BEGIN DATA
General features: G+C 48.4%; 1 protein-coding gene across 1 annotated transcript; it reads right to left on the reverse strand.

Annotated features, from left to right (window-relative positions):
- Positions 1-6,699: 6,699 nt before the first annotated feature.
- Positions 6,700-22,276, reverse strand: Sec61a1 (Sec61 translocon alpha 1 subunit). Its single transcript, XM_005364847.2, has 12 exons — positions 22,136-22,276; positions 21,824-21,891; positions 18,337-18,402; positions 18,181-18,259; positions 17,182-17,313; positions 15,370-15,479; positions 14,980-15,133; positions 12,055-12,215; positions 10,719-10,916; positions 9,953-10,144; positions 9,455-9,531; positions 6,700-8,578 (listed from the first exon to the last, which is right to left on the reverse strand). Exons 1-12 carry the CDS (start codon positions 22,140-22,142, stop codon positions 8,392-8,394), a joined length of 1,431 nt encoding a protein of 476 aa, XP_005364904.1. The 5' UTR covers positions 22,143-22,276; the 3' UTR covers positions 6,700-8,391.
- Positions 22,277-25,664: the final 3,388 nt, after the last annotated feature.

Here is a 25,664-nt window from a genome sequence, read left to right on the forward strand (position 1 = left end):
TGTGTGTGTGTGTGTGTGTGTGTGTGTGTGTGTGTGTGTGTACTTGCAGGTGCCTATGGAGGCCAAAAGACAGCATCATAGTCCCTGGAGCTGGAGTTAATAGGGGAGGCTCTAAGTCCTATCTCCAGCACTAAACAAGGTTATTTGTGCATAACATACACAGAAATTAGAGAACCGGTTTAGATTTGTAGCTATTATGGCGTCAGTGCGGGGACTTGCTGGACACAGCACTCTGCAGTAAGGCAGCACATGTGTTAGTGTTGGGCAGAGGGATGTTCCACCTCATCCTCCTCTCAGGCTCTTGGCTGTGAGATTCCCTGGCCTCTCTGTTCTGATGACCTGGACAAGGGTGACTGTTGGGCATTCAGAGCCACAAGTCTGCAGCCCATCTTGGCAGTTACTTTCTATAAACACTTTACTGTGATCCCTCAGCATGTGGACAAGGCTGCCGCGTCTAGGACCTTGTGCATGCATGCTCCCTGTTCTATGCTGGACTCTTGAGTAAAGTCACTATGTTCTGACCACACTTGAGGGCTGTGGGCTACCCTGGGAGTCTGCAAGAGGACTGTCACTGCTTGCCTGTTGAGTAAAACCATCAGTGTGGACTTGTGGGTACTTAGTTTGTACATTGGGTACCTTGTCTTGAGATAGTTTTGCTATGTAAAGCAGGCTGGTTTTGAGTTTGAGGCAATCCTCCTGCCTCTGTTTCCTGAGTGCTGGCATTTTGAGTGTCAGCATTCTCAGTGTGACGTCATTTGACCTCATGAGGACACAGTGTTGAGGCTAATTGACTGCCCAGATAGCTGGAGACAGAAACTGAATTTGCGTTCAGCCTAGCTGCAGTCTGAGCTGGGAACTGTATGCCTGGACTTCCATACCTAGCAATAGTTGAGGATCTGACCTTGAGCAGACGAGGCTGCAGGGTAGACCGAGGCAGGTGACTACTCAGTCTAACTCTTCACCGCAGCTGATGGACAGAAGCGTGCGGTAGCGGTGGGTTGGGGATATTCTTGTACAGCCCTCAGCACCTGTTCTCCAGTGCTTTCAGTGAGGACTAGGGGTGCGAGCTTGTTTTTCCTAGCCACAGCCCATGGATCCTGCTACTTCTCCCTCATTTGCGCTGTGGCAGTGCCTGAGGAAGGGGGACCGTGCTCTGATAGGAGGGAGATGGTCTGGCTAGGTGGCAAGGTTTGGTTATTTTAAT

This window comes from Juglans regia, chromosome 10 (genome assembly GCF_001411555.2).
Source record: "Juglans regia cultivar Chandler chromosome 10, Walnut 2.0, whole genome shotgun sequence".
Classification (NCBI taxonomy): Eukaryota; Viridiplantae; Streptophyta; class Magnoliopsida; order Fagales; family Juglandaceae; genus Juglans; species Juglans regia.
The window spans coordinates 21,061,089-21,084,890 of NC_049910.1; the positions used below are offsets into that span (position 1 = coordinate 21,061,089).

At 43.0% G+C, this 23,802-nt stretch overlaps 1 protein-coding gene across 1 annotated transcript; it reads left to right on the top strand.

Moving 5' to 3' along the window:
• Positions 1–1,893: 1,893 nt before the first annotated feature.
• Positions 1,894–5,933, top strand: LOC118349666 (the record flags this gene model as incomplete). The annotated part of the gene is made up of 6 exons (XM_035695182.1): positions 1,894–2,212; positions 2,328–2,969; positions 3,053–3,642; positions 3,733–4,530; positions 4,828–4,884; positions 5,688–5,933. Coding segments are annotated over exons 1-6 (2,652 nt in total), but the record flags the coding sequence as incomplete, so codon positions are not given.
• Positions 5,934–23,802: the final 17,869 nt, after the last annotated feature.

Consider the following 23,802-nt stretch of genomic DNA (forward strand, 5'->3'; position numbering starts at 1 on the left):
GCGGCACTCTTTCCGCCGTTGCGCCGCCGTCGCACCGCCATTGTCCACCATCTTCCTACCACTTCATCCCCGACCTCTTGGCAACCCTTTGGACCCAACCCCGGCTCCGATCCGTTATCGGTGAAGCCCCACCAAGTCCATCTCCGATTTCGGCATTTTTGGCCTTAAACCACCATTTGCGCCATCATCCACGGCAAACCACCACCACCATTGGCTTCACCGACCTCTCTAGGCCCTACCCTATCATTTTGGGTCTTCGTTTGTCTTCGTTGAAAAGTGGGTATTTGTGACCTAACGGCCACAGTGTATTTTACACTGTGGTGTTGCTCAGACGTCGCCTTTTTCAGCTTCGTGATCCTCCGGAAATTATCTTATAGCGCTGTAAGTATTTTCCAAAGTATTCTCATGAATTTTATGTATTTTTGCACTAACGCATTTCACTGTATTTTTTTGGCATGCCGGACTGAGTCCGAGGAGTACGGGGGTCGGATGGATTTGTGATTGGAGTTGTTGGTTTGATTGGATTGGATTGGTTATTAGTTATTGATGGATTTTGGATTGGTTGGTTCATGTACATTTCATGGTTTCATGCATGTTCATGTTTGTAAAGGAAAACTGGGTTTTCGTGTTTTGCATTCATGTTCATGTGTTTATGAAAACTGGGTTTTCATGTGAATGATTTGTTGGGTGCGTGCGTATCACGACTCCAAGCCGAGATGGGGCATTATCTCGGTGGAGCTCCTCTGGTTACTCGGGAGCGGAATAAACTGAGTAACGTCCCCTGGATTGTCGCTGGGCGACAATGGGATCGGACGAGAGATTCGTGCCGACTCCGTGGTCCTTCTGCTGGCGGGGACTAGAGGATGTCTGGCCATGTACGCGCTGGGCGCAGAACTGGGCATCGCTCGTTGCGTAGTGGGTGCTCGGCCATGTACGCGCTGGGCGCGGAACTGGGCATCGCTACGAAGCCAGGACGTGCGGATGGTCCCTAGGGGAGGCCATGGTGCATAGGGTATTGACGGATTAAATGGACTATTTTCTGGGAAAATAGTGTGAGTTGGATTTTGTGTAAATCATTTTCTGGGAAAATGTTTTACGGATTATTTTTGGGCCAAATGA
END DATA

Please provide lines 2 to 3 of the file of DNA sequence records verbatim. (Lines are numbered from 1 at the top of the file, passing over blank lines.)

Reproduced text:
Annotated features, from left to right (window-relative positions):
- Positions 1-6,699: 6,699 nt before the first annotated feature.